Willem de Kooning, Woman, I

Willem de Kooning, Woman, I, 1950–52, oil on canvas, 192.7 x 147.3 cm (The Museum of Modern Art) © The Willem de Kooning Foundation

[0:00] [music]

Dr. Steven Zucker: [0:05] We’re in the Museum of Modern Art in New York, looking at Willem de Kooning’s “Woman, I,” from 1950-52.

Dr. Beth Harris: [0:13] This painting took a long time to paint. De Kooning worked on it over a number of years, and that’s really evident when we look at the surface of the painting, which looks like layers and layers of different textures of paint, some thin and drippy, some thick and matte.

Dr. Zucker: [0:29] In fact, some of his friends when they spoke about this painting remember that de Kooning actually had worked on a whole series of images of a woman on this same canvas, and would work on it until the painting fell apart. Then he would basically wipe it away and start over again. So his objective was not a finished product.

Dr. Harris: [0:47] But instead, process. The quickness of the brushstrokes, which are so visible, imply the painting was made quickly.

Dr. Zucker: [0:54] The brushwork is almost calligraphic and muscular and tough. The paint is thick. Look at the colors that he’s using. They are so garish. And as if the brilliant pinks and orange and yellows up against muddy passages of flesh tones wasn’t enough, he’s also put a border of silver on the right side.

Dr. Harris: [1:14] The colors seem to be intentionally difficult. Those fleshy, pinky, peachy tones, but also olive green that feels really dissonant.

Dr. Zucker: [1:23] Willem de Kooning is one of the central Abstract Expressionists. He was friends with Jackson Pollock. He was spending time with Mark Rothko. Yet, here’s a man who goes back to the human figure.

[1:33] And large-scale seated female figure goes all the way back in the history of art to the Madonna. This is sacred art that has been brought into the 20th century and made profane.

Dr. Harris: [1:44] And commercial. The eyes, the emphasis on her breasts, I start to see the relationship to images of pin-up girls — sexualized images of women with thick lipstick, teeth showing, and wide grins, and mascara, and eyeliner.

Dr. Zucker: [1:59] It’s such an interesting moment in American history. GIs coming back from the war. The representation of the woman either on the silver screen, on a movie poster.

Dr. Harris: [2:08] Taking on the sexualized, eroticized images of women, she comes forward toward us. She’s overwhelming in her size. She fills up the canvas.

Dr. Zucker: [2:17] It’s important to remember that Willem de Kooning was one of the few artists of the Abstract Expressionist generation that had been trained in a very traditional way.

Dr. Harris: [2:25] He could draw as well as any academically-trained artist going back to the 19th century.

Dr. Zucker: [2:30] It’s about finding an art that is still meaningful in a sea of reproductive technologies, where visual images are bombarding us. It’s about what the tradition of the figure means in an art world that has turned to abstraction.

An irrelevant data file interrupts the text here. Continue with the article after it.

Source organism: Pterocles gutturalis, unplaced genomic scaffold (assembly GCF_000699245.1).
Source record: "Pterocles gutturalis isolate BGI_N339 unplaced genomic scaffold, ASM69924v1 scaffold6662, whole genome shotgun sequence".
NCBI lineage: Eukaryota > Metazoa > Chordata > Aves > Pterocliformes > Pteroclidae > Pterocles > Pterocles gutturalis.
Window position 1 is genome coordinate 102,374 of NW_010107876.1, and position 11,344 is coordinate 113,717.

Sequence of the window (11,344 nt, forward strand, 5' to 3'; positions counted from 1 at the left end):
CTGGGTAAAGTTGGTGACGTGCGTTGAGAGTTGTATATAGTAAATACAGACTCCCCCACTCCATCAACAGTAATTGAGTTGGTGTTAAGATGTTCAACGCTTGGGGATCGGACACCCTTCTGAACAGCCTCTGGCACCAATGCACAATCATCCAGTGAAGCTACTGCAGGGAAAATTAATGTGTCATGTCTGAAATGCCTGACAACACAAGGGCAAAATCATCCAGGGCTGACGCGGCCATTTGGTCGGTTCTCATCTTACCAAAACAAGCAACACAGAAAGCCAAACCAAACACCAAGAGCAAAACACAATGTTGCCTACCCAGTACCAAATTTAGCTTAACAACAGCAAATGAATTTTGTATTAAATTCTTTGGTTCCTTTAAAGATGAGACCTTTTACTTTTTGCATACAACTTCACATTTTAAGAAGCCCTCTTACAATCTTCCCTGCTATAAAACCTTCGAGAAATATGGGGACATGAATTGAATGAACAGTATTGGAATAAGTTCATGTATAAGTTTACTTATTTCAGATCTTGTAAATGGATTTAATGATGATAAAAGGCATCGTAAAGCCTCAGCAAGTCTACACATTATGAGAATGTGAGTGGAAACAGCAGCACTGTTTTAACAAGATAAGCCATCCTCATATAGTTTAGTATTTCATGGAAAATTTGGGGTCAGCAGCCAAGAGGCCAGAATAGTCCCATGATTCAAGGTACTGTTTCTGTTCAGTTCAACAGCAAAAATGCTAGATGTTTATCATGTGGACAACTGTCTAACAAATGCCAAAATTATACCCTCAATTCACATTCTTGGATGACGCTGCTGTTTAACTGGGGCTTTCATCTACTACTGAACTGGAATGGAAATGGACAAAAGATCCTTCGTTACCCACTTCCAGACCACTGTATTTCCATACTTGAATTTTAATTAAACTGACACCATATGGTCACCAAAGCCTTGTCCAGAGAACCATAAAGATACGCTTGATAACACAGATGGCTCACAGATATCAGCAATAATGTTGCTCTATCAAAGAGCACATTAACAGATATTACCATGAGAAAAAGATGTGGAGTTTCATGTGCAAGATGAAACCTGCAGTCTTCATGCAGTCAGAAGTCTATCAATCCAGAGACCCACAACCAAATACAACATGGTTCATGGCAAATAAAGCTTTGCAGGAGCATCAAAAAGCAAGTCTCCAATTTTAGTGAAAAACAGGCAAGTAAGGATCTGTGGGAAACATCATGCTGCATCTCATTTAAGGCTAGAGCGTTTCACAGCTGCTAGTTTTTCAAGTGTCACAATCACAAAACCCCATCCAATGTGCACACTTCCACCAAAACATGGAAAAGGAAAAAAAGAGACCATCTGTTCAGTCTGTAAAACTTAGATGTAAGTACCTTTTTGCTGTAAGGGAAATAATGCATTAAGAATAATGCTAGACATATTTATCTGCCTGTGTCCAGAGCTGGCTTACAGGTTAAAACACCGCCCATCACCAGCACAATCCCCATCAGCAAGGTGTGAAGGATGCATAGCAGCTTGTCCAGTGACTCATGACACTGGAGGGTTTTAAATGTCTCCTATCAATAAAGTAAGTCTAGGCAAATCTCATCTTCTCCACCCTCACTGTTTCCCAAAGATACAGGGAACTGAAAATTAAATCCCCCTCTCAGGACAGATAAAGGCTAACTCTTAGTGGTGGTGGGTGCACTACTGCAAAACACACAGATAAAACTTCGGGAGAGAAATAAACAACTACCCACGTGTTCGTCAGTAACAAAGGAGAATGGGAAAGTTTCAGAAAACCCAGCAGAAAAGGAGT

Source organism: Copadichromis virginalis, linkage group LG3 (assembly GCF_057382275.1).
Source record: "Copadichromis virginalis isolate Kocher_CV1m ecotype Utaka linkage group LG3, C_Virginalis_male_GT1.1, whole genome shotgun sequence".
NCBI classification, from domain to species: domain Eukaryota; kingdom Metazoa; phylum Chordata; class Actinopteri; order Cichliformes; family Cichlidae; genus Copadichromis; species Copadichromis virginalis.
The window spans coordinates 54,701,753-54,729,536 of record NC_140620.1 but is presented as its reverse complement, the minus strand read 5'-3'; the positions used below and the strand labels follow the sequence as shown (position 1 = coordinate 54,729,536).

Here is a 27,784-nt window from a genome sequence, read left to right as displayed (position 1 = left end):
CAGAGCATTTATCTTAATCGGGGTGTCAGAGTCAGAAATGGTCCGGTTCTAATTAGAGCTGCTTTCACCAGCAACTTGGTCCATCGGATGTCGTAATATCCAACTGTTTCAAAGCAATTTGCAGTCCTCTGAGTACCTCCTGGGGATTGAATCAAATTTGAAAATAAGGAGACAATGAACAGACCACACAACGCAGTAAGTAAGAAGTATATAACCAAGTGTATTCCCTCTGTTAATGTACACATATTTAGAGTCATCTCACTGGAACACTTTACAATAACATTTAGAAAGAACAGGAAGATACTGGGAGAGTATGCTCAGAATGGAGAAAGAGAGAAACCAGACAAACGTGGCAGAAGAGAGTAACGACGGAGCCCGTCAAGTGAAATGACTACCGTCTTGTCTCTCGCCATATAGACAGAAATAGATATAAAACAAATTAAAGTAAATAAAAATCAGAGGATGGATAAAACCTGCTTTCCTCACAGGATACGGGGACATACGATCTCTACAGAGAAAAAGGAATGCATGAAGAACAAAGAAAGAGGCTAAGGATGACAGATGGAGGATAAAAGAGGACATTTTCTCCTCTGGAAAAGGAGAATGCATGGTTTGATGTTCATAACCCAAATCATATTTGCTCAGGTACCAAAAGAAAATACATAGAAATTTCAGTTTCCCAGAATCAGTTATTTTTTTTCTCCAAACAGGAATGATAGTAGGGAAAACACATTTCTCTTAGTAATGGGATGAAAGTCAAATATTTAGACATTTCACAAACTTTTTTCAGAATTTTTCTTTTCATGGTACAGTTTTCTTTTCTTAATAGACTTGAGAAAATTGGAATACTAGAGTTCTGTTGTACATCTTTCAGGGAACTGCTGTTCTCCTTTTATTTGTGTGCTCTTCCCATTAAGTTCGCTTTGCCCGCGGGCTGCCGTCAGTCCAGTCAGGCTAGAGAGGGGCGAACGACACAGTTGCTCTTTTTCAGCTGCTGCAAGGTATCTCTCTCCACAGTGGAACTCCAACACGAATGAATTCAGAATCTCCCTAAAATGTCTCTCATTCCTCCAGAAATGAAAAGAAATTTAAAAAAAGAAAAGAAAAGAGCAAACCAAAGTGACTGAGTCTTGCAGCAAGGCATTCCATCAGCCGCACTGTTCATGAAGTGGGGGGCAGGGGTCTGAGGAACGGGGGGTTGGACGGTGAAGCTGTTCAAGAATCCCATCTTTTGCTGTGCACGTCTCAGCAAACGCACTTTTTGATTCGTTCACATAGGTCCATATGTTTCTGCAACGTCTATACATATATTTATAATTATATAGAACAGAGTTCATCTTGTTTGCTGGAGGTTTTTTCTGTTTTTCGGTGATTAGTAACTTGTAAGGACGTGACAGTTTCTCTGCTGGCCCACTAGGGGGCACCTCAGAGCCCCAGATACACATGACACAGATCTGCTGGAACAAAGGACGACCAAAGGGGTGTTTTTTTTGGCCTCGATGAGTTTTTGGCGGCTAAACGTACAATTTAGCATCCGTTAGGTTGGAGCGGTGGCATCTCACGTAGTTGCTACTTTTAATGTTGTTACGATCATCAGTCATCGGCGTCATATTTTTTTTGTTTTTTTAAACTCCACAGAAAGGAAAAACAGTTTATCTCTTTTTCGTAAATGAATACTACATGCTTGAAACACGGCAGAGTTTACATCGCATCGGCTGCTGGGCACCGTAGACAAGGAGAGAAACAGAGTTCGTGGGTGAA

Dr. Harris: [2:42] I find myself looking at the figure and trying to find it. Where is her right arm? Does it hang down by her side? Does it come across her lap? Where are her legs, where are her thighs?

Dr. Zucker: [2:54] He’s constructing that body for us, but he’s also refusing to allow it to exist in any coherent way. Given a kind of abstract field, how do we populate that with the human figure? Where does she exist?

[3:06] Part of the tension is that the painting is essentially an abstract field. If he had pushed the painting a little bit further and the figure had dissolved, it’s the abstract field of the canvas that would have asserted itself and precluded the space for the figure to exist.

[3:21] This is a painting right on the edge, where the figure is still able to maintain itself in space, even given the hazards of the abstraction in which she exists.

Dr. Harris: [3:30] There is something about that space between abstraction and figuration that has to do with the fact that this is a male artist painting a female figure. She’s overwhelming.

Dr. Zucker: [3:41] De Kooning has taken the desire of the male viewer for the pin-up, for the commercialized female figure in contemporary visual culture, and used that as a kind of fuel for this painting.

Dr. Harris: [3:52] The paint is aggressive and energetic. Her eyes are bulging. Her teeth are bared. There is aggression in this painting.

Dr. Zucker: [4:01] This was improvisation. This was a kind of experimentation. This was a kind of discovery. It is this contemporary representation of the female figure, it is also about how that work is made.

[4:12] [music]

Cite this page as: Dr. Beth Harris and Dr. Steven Zucker, "Willem de Kooning, Woman, I," in Smarthistory, October 8, 2016, accessed July 18, 2024, https://smarthistory.org/de-k-woman/.